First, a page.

> I appreciate this is a very high-level analysis so I'll bring this down to earth.
>
> In essence every Ruby object is first and foremost an instance of its own singleton class backed up by a superposition of classes, meta-classes and modules from which that singleton class draws its specific character. Any of these elements might be reloaded or redefined at any time using appropriate hooks in the runtime. Duck-typing allows us to conveniently overlook this fact by focusing on what usually matters to us when we're reasoning about our code: whether or not an object responds to the messages we're interested in sending it, and how to elegantly recover when in fact that message is inappropriate - either through runtime exception handling or by capturing the message with method_missing and performing some fallback operation.
>
> In this model runtime type checking and method overloading can already be performed with Object::kind_of?, but the type guarantee is localised to a particular expression in the code and subsequent expressions may change the nominal type of the object in question. As such it's a brittle idiom because it captures only a snapshot of the full system state.

I'm not sure I see a problem with this either. Can you provide an actual 
example that shows why you would need full system state to do run-time 
type checking or run-time method dispatch involving method overloading? 
It doesn't seem to me that knowing the "full" system state is necessary.

As I see it, method dispatch would simply need to be updated so that 
before the VM passes a method call to an object, it searches the method 
best matching the given parameters (comparing the parameters' 
"kind_of?"/"respond_to?" against the given type annotations, be they 
class/mixins or duck-types). Note that this would be precisely what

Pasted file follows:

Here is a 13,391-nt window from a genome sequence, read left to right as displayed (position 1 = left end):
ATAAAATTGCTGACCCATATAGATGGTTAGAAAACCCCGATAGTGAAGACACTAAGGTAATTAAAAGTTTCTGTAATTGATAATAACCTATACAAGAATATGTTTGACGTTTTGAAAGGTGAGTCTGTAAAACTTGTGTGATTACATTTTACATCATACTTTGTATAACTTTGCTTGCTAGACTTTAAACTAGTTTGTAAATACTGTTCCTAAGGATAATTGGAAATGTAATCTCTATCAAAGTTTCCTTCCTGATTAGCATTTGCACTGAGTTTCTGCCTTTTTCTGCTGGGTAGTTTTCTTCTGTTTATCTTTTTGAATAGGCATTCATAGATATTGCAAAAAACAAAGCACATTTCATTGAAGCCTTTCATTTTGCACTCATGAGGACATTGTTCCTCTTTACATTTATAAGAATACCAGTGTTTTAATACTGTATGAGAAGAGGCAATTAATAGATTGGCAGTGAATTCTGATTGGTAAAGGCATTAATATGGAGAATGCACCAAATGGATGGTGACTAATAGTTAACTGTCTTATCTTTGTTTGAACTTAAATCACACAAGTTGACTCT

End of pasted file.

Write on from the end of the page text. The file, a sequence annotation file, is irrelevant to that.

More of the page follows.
people do now when implementing overloading, except that it would be 
offloaded onto the VM, providing a little bit of performance (not that 
relevant), but more importantly, a much more eloquent syntax.

> It's possible that Ruby's semantics could be expanded to use kind_of? individually or in combination as a guard expression, freezing a given object for the duration of the expression so that it becomes type invariant and allowing optimised code to be produced. The same pattern could also likely be used with responds_to? to optimise method calls. Both of these changes would seem more in keeping with the Ruby Way than explicit type annotations as proposed, although I'd be loathe to see either implemented without considerable proof that they would indeed benefit Ruby and not lead to the brittleness and fragility so often associated with nominal typing. Otherwise Ruby would become a less expressive language to the detriment of all of us.
>
>

You're focusing a lot on compiler optimizations, and you only seem to 
point out that there are complications with such optimizations (not 
surprising), but you didn't really tackle any problems with the other 
benefits I listed. Personally, I see compiler optimization as the least 
worthwhile benefit here, and I wouldn't really mind taking that out of 
the list entirely.

To be clear, I wouldn't want Ruby to be less expressive OR lose the 
typing benefits it already has. If compiler optimizations introduced 
those realities, I would be against it too. However, as I mentioned, 
performance is not the only benefit of type annotations.

- Loren